Indian expulsion: Upon taking office, Lamar instituted an immediate change in Indian policy. Like most white Texans, Lamar did not accept the idea of coexistence with Indian tribes within Texas. Instead of Sam Houston's policy of negotiation and conciliation, Lamar proposed to drive the Indians out of the areas of white settlement and to aggressively go after the Comanches.
The exhibit Indian Relations in Texas more fully tells the story of Lamar's policies towards the Cherokees, whom Lamar drove out of Texas in 1839, and the Comanches, with whom he waged a war costly in terms of both lives and money.
A new capital: Before his inauguration, Lamar joined some friends on a buffalo hunt near the Colorado River. On this trip, he found a beautiful hilly spot near the river that he thought would make an excellent site for a new capital city. Lamar wanted to make a statement by building his capital in the middle of Texas territory, showing that Texans would expand from the coast and conquer the west.
By June 1839, construction was underway of the new city of Austin. By October, Lamar, the government, and forty ox wagons of papers and furniture journeyed from Houston to take up residence. Standing amidst the collection of log shacks, Lamar proclaimed that the glory of Austin would soon "overshadow the ancient magnificence of Mexico."
Runaway spending: Lamar struggled in his efforts to put Texas on a more secure financial footing. Texas had a growing public debt and an almost valueless currency--the Texas redback was worth only twelve cents on the dollar by the end of his administration. Lamar's ambitious spending was part of the problem. To finance his ambitious schemes, he counted on loans from England and France that never came through. During his term of office, the Texas government collected about a million dollars in taxes and spent almost five million.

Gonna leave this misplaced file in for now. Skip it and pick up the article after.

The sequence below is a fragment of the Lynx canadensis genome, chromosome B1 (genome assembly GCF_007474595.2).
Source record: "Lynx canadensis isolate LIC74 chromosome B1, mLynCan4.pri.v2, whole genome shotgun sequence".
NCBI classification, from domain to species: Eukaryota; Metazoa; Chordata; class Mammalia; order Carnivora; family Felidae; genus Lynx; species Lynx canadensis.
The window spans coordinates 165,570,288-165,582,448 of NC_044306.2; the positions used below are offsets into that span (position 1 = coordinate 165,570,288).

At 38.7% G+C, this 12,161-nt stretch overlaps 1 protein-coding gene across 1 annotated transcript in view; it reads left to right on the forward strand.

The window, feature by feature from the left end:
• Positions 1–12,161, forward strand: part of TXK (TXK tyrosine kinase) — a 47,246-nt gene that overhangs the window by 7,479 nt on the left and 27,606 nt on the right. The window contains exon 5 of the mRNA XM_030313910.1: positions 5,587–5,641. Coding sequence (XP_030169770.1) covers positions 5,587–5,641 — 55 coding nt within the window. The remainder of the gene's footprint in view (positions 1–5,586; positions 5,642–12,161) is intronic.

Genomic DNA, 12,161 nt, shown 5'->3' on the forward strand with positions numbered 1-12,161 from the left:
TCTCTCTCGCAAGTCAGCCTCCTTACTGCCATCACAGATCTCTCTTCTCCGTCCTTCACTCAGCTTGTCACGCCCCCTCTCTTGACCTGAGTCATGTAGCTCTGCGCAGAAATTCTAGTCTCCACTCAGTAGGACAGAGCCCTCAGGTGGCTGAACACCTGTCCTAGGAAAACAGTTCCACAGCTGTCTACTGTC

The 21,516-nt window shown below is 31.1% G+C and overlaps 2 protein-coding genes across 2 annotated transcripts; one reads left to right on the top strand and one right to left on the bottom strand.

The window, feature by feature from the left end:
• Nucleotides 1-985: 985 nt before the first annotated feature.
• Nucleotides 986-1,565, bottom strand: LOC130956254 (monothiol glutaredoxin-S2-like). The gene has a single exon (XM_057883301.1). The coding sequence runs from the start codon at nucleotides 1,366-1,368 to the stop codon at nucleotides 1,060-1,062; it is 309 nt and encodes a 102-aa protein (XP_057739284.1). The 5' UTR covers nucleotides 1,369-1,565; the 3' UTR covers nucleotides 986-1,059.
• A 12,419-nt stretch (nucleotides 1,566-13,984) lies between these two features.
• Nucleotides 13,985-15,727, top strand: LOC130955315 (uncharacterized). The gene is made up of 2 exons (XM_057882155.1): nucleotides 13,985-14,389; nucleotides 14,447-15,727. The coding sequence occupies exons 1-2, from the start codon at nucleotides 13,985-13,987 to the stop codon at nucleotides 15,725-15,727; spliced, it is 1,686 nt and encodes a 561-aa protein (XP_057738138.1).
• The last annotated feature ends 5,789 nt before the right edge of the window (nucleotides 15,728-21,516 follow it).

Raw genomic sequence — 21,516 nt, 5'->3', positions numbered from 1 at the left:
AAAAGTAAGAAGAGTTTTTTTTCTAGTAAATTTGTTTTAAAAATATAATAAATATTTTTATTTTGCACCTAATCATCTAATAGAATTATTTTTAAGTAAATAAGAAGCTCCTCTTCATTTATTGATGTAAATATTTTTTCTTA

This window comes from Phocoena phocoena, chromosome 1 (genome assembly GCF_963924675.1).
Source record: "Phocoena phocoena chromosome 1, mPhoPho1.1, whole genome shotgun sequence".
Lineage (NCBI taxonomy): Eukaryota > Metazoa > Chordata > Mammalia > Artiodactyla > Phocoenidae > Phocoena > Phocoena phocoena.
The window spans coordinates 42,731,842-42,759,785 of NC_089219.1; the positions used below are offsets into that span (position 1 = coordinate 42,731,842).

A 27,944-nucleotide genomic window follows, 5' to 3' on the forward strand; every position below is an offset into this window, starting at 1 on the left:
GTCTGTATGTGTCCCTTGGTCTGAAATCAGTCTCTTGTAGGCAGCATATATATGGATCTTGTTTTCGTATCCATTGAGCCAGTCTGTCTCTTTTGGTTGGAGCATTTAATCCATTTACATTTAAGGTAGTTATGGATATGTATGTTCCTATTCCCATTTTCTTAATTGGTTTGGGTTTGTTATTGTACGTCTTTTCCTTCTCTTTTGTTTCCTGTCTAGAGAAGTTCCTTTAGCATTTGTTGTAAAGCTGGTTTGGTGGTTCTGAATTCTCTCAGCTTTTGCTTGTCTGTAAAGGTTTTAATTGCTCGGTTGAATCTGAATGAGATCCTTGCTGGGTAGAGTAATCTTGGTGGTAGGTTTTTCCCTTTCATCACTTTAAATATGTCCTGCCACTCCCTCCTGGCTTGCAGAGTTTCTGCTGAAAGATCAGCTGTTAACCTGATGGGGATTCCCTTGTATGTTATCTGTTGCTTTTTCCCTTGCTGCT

The Santa Fe Expedition: In June 1841, Lamar made another great leap of faith when he authorized the Santa Fe Expedition. A large group of volunteers would journey to what is now New Mexico to open a trade route and, Lamar hoped, persuade New Mexican leaders to sever their connection with Mexico and join forces with the Republic of Texas. Lamar had some reason to hope the plan would succeed. At the time, the central government in Mexico seemed to be tottering, and the people of Santa Fe were known to be in a rebellious mood. Sadly, the expedition was poorly thought-out and became an unmitigated fiasco (See Texas Treasures for details). The disaster and its dismal aftermath would taint Lamar's reputation for the rest of his life.
Father of Texas Education: Lamar left office under a cloud. But one aspect of his presidency that was overlooked at the time was to bear fruit many years later. Lamar believed that Texas greatness rested on the establishment of public education. Under Lamar's leadership, Texas began to set aside public lands that could be used as an endowment for an educational system. Nearly worthless at the time, the land would one day fund schools, colleges, and world-famous universities.